Dear readers, tonight with me is a Fey of the Light, captured at a young age and taken to live amongst the Dark Fey – the Reviled.
He’s here to tell us of his adventures.
Tell us a little about where you grew up. What was it like there?
My life has been dichotic. I spent my first seven years in the village Hwyndarin with my family and the Fey of the Light. It is a place of simple beauty and communal living, where each villager shares life’s responsibilities and burdens. I was very young, but remember playing with friends and learning to fly amid the forests, streams and meadows bathed in sunlight.
When I reached 7 ½, I was abducted by the Reviled Fey and spent the next 15 years of my life trying to survive the gloom and shadows of their dark realm, the Uunglarda. No sunlight warms their barren dominion and the skies are choked with soot and poisonous fumes. I suffered the Integration; five years of neglect designed to turn childfey into monsters and each day was a torment of hunger, thirst, cold, and abuse.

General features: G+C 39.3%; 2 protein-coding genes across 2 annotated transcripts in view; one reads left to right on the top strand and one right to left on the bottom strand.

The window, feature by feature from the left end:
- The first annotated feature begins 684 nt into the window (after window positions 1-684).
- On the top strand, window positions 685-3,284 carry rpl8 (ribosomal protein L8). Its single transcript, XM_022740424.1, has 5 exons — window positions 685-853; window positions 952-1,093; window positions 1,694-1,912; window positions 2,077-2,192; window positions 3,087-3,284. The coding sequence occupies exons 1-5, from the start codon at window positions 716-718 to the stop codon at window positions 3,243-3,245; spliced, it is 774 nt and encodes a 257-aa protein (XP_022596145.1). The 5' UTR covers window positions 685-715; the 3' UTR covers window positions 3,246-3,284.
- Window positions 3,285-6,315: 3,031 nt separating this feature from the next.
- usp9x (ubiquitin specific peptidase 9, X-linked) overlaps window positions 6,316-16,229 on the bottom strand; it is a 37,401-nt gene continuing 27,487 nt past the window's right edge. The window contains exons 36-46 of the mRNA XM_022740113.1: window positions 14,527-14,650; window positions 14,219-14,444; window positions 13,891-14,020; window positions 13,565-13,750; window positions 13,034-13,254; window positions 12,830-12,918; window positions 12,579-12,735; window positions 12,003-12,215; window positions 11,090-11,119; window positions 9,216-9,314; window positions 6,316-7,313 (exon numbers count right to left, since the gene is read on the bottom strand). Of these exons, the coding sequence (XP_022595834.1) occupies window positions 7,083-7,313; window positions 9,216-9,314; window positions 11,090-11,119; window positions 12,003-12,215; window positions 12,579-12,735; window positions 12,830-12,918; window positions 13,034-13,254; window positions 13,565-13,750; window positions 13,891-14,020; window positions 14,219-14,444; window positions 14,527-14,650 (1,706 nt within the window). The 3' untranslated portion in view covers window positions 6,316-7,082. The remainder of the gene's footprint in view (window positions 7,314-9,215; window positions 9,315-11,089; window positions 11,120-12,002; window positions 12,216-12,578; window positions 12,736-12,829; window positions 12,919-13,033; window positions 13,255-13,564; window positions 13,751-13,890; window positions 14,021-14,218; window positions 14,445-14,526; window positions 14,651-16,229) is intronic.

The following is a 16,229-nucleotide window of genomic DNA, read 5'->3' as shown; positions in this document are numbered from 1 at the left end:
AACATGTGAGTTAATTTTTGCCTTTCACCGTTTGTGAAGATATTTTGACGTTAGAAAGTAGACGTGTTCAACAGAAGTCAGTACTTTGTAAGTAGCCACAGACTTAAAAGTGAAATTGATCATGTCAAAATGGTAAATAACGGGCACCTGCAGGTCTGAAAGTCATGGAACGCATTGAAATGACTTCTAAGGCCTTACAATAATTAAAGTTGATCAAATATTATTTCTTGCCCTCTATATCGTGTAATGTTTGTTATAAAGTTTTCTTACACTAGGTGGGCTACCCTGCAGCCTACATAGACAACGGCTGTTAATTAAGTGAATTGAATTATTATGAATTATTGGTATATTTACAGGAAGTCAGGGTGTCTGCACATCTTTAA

Gosh, that sounds horrible. How did you manage to hold onto hope? Was is a cherished memory, a favourite toy you clung to, a friend?
We had no toys in the Uunglarda, and very few friends, but I was determined not to forget the ones I had and to see them again. I kept the Light alive any way I could, mostly by repeated prophecies I had already learned and secretly studying others. Although I had to keep it completely hidden, which was not easy in a place where you are forced to do horrible things every day, as time went on, I formed a few secret alliances with Dark Ones who wanted to escape as much as I did and our mutual dream of freedom kept hope alive.
What do you do now?
Even though I have returned to the Light and live in Hwyndarin once again, I spend much of my time training with an exclusive unit of Fey Guards dedicated to the covert operation of returning into the Uunglarda at undisclosed times to rescue younglings and those Dark Fey who wish to escape. Continue reading “Gairynzvl (of the Dark Fey trilogy, by Cynthia A. Morgan)”